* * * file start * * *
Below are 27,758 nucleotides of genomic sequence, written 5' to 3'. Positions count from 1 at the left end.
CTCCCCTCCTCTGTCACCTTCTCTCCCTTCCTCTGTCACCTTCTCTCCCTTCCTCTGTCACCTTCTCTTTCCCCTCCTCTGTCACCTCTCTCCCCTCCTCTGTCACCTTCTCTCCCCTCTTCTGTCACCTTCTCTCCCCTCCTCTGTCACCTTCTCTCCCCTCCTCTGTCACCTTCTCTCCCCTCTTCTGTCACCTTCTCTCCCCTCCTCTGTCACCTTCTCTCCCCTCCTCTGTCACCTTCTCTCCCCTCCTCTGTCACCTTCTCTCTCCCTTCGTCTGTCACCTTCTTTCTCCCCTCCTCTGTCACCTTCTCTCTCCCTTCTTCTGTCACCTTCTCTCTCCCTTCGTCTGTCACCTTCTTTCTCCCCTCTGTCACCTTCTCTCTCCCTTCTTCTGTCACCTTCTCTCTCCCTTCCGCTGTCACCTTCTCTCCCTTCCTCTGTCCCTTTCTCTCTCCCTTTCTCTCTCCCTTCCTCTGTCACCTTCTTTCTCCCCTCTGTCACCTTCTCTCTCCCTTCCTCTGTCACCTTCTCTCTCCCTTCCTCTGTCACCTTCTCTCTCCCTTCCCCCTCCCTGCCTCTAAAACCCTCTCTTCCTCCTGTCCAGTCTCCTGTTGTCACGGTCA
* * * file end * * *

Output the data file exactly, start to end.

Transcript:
Below are 27,758 nucleotides of genomic sequence, written 5' to 3'. Positions count from 1 at the left end.
CTCCCCTCCTCTGTCACCTTCTCTCCCTTCCTCTGTCACCTTCTCTCCCTTCCTCTGTCACCTTCTCTTTCCCCTCCTCTGTCACCTCTCTCCCCTCCTCTGTCACCTTCTCTCCCCTCTTCTGTCACCTTCTCTCCCCTCCTCTGTCACCTTCTCTCCCCTCCTCTGTCACCTTCTCTCCCCTCTTCTGTCACCTTCTCTCCCCTCCTCTGTCACCTTCTCTCCCCTCCTCTGTCACCTTCTCTCCCCTCCTCTGTCACCTTCTCTCTCCCTTCGTCTGTCACCTTCTTTCTCCCCTCCTCTGTCACCTTCTCTCTCCCTTCTTCTGTCACCTTCTCTCTCCCTTCGTCTGTCACCTTCTTTCTCCCCTCTGTCACCTTCTCTCTCCCTTCTTCTGTCACCTTCTCTCTCCCTTCCGCTGTCACCTTCTCTCCCTTCCTCTGTCCCTTTCTCTCTCCCTTTCTCTCTCCCTTCCTCTGTCACCTTCTTTCTCCCCTCTGTCACCTTCTCTCTCCCTTCCTCTGTCACCTTCTCTCTCCCTTCCTCTGTCACCTTCTCTCTCCCTTCCCCCTCCCTGCCTCTAAAACCCTCTCTTCCTCCTGTCCAGTCTCCTGTTGTCACGGTCA